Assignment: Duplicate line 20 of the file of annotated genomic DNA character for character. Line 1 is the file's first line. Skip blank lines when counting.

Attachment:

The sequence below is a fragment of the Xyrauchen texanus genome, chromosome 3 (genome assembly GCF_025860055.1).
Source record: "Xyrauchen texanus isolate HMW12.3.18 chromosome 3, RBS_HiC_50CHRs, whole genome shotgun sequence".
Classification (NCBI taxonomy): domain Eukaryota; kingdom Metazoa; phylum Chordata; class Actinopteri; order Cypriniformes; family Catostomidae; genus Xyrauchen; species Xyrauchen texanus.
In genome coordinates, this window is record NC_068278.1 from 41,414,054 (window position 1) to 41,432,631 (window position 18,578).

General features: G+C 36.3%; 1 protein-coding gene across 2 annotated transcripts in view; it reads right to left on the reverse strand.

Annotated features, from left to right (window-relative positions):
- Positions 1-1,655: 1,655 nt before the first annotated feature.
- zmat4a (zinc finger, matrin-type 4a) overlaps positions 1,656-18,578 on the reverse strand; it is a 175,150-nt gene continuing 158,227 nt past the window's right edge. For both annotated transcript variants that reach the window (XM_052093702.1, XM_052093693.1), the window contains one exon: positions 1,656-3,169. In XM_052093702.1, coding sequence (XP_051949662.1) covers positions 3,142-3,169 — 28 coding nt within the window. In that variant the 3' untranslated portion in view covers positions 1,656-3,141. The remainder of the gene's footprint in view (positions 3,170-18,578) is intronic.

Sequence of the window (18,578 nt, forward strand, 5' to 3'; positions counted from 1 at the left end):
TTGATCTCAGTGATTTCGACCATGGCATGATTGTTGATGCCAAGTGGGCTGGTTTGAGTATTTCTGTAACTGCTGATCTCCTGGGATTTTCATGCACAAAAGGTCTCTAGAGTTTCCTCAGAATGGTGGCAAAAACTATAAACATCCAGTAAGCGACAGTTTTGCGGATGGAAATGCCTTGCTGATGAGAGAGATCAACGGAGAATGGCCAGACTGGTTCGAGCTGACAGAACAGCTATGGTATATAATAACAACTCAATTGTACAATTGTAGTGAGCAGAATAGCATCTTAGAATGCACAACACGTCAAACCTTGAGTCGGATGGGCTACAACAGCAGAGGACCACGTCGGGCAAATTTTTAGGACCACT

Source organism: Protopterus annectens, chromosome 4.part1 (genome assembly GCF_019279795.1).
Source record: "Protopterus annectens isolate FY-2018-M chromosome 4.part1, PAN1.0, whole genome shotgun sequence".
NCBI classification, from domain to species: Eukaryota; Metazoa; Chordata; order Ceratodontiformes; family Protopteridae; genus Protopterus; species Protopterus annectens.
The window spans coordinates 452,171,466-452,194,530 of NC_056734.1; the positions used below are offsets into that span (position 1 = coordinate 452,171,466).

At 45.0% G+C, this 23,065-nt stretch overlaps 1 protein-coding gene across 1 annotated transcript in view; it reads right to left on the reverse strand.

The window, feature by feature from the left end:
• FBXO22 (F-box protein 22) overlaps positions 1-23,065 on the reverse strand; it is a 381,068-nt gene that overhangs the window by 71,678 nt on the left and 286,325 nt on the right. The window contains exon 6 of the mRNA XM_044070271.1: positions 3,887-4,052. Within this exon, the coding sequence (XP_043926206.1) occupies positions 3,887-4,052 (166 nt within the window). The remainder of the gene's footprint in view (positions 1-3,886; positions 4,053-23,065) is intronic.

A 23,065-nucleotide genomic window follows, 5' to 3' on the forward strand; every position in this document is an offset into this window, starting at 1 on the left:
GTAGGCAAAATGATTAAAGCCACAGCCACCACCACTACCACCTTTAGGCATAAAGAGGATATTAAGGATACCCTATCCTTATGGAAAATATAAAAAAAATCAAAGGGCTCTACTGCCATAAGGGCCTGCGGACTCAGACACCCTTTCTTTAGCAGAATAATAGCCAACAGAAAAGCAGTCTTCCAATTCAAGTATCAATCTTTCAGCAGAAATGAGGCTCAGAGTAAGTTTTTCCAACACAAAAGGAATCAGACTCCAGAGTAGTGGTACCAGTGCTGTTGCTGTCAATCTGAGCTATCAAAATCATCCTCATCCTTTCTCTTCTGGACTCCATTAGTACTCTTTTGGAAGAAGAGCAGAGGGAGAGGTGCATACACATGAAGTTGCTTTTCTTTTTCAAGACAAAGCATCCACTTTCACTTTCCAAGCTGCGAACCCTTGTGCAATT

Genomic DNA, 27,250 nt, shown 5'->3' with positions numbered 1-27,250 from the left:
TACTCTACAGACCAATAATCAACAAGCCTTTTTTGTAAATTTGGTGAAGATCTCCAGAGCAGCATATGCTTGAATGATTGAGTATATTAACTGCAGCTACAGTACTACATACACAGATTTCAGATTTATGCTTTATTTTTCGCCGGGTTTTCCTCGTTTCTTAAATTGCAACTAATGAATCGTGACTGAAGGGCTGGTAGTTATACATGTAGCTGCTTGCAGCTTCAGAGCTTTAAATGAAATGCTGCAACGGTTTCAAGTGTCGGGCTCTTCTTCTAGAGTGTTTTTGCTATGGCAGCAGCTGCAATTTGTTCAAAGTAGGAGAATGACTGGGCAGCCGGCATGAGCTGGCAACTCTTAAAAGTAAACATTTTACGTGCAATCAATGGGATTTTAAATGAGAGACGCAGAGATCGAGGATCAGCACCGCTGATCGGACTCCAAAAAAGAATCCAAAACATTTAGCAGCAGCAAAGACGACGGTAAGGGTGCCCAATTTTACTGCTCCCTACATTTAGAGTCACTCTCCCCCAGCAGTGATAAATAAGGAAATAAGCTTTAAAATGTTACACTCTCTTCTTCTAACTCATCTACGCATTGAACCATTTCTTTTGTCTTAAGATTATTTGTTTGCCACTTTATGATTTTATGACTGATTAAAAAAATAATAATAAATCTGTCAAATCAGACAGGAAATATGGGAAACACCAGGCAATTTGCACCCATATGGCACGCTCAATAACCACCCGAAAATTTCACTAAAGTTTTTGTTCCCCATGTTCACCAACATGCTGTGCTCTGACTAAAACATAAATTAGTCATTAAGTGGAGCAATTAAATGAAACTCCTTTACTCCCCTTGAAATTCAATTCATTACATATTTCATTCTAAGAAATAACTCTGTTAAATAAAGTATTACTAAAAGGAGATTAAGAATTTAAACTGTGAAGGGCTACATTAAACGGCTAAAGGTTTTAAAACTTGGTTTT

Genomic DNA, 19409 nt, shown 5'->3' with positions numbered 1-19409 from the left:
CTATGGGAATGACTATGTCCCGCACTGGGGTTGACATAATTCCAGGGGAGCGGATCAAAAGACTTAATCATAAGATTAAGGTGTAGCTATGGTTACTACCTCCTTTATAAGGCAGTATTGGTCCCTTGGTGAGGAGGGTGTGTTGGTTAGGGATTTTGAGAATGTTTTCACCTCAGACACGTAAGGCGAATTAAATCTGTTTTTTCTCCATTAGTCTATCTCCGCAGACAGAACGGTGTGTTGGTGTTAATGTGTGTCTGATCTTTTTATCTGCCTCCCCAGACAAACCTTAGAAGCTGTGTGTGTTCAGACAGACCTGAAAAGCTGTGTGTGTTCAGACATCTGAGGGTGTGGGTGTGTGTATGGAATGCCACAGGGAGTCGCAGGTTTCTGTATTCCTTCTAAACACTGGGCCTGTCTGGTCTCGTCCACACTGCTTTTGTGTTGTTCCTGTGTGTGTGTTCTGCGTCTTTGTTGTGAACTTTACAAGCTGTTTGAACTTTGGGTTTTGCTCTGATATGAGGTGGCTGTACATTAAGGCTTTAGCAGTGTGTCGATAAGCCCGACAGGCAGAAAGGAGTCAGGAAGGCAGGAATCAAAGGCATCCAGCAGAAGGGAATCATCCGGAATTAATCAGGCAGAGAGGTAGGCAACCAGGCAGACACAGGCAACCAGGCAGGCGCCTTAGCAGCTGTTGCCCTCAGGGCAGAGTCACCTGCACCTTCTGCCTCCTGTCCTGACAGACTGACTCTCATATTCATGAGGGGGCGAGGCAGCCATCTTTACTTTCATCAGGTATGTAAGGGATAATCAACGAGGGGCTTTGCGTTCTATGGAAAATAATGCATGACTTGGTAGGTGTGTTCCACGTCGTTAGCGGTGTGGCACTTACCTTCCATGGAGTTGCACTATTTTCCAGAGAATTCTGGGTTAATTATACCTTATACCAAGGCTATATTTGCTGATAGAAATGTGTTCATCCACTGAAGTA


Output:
Genomic DNA, 27,250 nt, shown 5'->3' with positions numbered 1-27,250 from the left: